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#1 BloodyInari  Icon User is offline

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Memory Error in Primes

Posted 30 December 2012 - 12:29 AM

So I'm writing some code for a little prime number theory project of mine and I keep dealing with a memory error at some upper bound for some input value. I'm wondering if there might be a means to circumventing the problem and allowing the program to continue its computation, even if it takes more memory/time/etc. than what is normally allowed for?

My error:
>>> x.getDPF(987654321)

Traceback (most recent call last):
  File "<pyshell#6>", line 1, in <module>
    x.getDPF(987654321)
  File "C:\Python27\projects\primes.py", line 87, in getDPF
    if self.ifPrime(val) == 1:
  File "C:\Python27\projects\primes.py", line 42, in ifPrime
    for inc in range(1,val):
MemoryError



but is no problem if I do this:
>>> x.getDPF(123456789)
[[3, 2], [3607, 1], [3803, 1]]



The getGCD and ifPrime block (lines 31 to 45):
    def GCD(self, alpha, beta):
        if beta == 0:
            return alpha
        else:
            return self.GCD(beta, alpha % beta)

    def ifPrime(self, val):
    #checks if prime
        
        if val <= 1:
            return 0
        for inc in range(1,val):
            if self.GCD(val, inc) != 1:
                return 0
        return 1



and the getDPF or distinct prime factors block (lines 82 to 102):
    def getDPF(self, val):
    #gives distinct prime factors: i.e. 12546 -> [[2,1][3,2][17,1][41,1]]

        self.list_dist = self.clearList(self.list_dist)

        if self.ifPrime(val) == 1:
            return [[val,1]]
        else:
            for i in range(len(self.getPrimeFactor(val))):
                self.list_dist.append([0])
                self.list_dist[i][0] = self.list_pfactor[i]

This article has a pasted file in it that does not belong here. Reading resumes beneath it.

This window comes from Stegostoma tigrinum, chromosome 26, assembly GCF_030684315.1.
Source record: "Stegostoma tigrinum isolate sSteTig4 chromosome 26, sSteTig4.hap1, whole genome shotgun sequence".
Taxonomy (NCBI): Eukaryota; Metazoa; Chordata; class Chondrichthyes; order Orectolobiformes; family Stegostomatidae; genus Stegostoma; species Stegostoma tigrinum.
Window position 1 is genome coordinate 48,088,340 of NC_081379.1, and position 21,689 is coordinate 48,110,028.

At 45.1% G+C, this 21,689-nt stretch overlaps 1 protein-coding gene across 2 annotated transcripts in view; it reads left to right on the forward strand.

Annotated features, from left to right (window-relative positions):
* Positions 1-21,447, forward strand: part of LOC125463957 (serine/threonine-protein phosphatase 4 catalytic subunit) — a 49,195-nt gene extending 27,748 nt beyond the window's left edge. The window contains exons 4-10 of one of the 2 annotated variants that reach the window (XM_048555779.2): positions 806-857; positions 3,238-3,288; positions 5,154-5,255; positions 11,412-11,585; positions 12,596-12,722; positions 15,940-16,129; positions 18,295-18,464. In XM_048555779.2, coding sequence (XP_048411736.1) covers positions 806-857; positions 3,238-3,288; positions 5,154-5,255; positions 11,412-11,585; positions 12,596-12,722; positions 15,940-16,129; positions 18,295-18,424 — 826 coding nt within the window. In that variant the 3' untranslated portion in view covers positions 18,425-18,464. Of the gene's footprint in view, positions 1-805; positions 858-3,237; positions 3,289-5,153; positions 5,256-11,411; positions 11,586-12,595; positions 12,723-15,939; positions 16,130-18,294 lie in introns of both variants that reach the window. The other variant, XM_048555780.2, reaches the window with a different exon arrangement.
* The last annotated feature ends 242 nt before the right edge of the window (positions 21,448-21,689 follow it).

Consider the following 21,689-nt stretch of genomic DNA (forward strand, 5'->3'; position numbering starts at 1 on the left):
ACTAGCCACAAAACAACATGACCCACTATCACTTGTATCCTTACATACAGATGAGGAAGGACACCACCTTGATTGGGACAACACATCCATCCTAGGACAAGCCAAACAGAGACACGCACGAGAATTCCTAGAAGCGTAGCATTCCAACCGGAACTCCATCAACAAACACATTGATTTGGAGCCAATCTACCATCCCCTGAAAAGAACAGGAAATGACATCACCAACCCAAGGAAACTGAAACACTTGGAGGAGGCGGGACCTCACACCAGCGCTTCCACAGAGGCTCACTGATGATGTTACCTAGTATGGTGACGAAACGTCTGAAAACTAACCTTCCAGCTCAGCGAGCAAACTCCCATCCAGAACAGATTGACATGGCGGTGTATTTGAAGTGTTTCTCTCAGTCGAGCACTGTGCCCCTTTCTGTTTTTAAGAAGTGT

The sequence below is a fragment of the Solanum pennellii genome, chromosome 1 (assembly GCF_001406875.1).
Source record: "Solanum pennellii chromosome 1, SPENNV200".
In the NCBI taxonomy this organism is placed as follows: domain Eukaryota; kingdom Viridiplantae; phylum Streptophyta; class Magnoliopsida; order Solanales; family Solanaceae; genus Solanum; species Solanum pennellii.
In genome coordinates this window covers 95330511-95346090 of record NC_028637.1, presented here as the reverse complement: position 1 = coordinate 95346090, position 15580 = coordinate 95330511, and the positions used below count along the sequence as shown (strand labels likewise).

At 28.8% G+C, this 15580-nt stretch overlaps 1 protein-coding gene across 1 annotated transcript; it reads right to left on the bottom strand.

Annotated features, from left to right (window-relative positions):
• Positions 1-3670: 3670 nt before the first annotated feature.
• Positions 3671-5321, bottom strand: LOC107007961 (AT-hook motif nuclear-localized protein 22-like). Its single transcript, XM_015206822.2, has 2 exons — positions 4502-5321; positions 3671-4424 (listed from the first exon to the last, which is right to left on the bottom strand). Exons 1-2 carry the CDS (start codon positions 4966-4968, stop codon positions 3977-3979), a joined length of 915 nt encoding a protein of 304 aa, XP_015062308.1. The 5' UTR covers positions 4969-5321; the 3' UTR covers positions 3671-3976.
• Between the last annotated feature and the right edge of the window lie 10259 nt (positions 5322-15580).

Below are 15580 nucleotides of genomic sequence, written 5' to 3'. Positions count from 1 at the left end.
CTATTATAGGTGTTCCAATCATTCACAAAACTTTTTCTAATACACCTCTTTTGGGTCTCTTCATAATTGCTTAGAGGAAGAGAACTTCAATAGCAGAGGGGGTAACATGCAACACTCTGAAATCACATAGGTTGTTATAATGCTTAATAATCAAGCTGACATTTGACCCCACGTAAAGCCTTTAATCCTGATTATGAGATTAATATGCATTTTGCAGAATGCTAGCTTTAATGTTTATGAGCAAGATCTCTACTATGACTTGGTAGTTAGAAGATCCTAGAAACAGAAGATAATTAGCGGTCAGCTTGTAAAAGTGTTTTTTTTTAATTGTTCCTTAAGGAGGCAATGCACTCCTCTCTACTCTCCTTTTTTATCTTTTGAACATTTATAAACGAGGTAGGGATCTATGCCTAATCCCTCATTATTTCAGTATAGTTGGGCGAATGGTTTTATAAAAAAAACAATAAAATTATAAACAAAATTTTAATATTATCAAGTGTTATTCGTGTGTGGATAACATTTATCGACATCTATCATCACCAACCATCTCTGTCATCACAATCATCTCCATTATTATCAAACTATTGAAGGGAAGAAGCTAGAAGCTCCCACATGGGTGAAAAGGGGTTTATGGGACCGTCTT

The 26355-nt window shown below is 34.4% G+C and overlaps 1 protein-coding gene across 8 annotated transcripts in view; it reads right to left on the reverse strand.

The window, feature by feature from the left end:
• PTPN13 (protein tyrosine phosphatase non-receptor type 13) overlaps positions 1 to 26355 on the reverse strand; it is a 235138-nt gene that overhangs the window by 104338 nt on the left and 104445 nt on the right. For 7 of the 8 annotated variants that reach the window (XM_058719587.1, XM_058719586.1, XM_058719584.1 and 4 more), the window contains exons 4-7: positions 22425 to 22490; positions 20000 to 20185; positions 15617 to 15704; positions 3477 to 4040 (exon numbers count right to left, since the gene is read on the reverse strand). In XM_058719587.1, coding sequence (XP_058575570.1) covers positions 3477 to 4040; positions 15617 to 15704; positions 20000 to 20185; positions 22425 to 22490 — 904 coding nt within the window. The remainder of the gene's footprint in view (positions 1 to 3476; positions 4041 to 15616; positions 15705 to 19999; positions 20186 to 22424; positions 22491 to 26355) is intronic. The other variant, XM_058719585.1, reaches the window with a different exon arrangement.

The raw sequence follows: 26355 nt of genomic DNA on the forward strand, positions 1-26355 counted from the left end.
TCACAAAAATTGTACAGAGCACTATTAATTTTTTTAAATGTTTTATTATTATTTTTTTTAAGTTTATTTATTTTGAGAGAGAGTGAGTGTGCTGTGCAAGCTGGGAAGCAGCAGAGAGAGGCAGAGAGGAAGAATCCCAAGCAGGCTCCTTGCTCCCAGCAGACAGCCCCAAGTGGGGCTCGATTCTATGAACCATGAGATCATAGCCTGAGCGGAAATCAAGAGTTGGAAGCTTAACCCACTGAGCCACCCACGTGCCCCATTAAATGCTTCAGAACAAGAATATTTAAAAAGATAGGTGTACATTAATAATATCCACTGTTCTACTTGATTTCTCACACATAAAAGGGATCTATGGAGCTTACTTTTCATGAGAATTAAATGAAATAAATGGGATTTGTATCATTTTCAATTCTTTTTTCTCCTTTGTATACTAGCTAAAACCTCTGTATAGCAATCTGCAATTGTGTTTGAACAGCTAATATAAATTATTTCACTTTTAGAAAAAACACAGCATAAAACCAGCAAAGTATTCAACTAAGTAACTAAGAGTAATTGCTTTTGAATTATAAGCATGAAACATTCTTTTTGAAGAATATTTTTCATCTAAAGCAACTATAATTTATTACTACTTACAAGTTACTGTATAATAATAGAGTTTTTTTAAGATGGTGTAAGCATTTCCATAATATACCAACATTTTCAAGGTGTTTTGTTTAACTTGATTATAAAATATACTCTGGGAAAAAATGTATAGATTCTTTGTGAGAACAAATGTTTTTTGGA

self.list_dist[i].append(1)

            for j in range(len(self.list_pfactor)):
                incr = 0
                while float(val)/self.list_pfactor[j] == val/self.list_pfactor[j]:
                    val /= self.list_pfactor[j]
                    incr += 1
                self.list_dist[j][1] = incr     
                
            return self.list_dist



Any useful tidbits?

This post has been edited by BloodyInari: 30 December 2012 - 12:33 AM


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Replies To: Memory Error in Primes

#2 sepp2k  Icon User is offline

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Re: Memory Error in Primes

Posted 30 December 2012 - 06:44 AM

I don't think there's such a thing as a configurable memory limit in Python (unless you're using Jython). If you're getting a MemoryError, you probably exceed the actual amount of available memory - not some setting that can be changed.
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#3 BloodyInari  Icon User is offline

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Re: Memory Error in Primes

Posted 30 December 2012 - 07:42 AM

View Postsepp2k, on 30 December 2012 - 07:44 AM, said:

I don't think there's such a thing as a configurable memory limit in Python (unless you're using Jython). If you're getting a MemoryError, you probably exceed the actual amount of available memory - not some setting that can be changed.


I suspected as much... <_</>
I assume one method would probably be along the lines of having a more efficient process that isn't nearly as "greedy" for memory? However, I'm dubious that I could get anything much more than a few hundred or thousand (or million maybe?) more cycles even if it was the best possibly written code I could think of. Considering the numbers I'm interested in are running at about 10^9 to 10^12 (when the program crashes) or so, its doubtful it would meet the level of standard.

Ok, even given that restriction, what would be a potential way(s) of dealing with this problem in such a fashion to meet my goal (if any at all...)?

This post has been edited by BloodyInari: 30 December 2012 - 04:04 PM

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#4 alexr1090  Icon User is offline

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Re: Memory Error in Primes

Posted 01 January 2013 - 01:48 AM